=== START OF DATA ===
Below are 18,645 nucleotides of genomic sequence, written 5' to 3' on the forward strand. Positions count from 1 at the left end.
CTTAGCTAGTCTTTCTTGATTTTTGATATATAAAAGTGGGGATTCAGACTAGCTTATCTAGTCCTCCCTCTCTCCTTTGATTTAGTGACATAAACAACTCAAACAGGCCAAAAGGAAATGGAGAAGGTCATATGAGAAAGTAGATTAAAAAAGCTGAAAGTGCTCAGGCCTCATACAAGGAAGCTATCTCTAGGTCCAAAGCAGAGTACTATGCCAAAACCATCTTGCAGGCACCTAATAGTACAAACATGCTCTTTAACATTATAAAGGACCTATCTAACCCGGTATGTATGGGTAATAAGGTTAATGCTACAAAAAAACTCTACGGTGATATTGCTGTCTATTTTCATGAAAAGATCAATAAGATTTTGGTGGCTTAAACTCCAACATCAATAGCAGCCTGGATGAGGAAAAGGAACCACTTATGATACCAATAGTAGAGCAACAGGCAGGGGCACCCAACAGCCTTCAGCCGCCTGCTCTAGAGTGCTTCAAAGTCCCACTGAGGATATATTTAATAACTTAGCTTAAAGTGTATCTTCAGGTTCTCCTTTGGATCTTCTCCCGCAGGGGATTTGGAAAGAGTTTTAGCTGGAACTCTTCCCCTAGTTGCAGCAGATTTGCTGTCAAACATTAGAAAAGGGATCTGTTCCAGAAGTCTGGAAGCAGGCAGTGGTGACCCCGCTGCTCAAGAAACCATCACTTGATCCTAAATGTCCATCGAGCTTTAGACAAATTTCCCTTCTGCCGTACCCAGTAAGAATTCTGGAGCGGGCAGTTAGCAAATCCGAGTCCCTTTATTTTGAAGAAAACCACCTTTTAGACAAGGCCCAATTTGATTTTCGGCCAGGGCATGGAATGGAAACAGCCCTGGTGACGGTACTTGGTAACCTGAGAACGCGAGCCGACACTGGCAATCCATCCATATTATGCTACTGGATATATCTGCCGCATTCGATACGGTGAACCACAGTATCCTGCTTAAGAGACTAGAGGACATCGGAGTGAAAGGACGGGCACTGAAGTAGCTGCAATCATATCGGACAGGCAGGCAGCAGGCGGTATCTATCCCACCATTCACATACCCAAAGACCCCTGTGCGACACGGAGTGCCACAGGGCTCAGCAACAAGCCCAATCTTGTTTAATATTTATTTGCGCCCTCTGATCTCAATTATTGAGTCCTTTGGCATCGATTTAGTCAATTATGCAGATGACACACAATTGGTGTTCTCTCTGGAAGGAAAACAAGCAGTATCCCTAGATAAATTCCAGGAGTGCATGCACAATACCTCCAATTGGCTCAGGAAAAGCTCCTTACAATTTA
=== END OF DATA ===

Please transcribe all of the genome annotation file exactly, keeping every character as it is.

Below are 18,645 nucleotides of genomic sequence, written 5' to 3' on the forward strand. Positions count from 1 at the left end.
CTTAGCTAGTCTTTCTTGATTTTTGATATATAAAAGTGGGGATTCAGACTAGCTTATCTAGTCCTCCCTCTCTCCTTTGATTTAGTGACATAAACAACTCAAACAGGCCAAAAGGAAATGGAGAAGGTCATATGAGAAAGTAGATTAAAAAAGCTGAAAGTGCTCAGGCCTCATACAAGGAAGCTATCTCTAGGTCCAAAGCAGAGTACTATGCCAAAACCATCTTGCAGGCACCTAATAGTACAAACATGCTCTTTAACATTATAAAGGACCTATCTAACCCGGTATGTATGGGTAATAAGGTTAATGCTACAAAAAAACTCTACGGTGATATTGCTGTCTATTTTCATGAAAAGATCAATAAGATTTTGGTGGCTTAAACTCCAACATCAATAGCAGCCTGGATGAGGAAAAGGAACCACTTATGATACCAATAGTAGAGCAACAGGCAGGGGCACCCAACAGCCTTCAGCCGCCTGCTCTAGAGTGCTTCAAAGTCCCACTGAGGATATATTTAATAACTTAGCTTAAAGTGTATCTTCAGGTTCTCCTTTGGATCTTCTCCCGCAGGGGATTTGGAAAGAGTTTTAGCTGGAACTCTTCCCCTAGTTGCAGCAGATTTGCTGTCAAACATTAGAAAAGGGATCTGTTCCAGAAGTCTGGAAGCAGGCAGTGGTGACCCCGCTGCTCAAGAAACCATCACTTGATCCTAAATGTCCATCGAGCTTTAGACAAATTTCCCTTCTGCCGTACCCAGTAAGAATTCTGGAGCGGGCAGTTAGCAAATCCGAGTCCCTTTATTTTGAAGAAAACCACCTTTTAGACAAGGCCCAATTTGATTTTCGGCCAGGGCATGGAATGGAAACAGCCCTGGTGACGGTACTTGGTAACCTGAGAACGCGAGCCGACACTGGCAATCCATCCATATTATGCTACTGGATATATCTGCCGCATTCGATACGGTGAACCACAGTATCCTGCTTAAGAGACTAGAGGACATCGGAGTGAAAGGACGGGCACTGAAGTAGCTGCAATCATATCGGACAGGCAGGCAGCAGGCGGTATCTATCCCACCATTCACATACCCAAAGACCCCTGTGCGACACGGAGTGCCACAGGGCTCAGCAACAAGCCCAATCTTGTTTAATATTTATTTGCGCCCTCTGATCTCAATTATTGAGTCCTTTGGCATCGATTTAGTCAATTATGCAGATGACACACAATTGGTGTTCTCTCTGGAAGGAAAACAAGCAGTATCCCTAGATAAATTCCAGGAGTGCATGCACAATACCTCCAATTGGCTCAGGAAAAGCTCCTTACAATTTA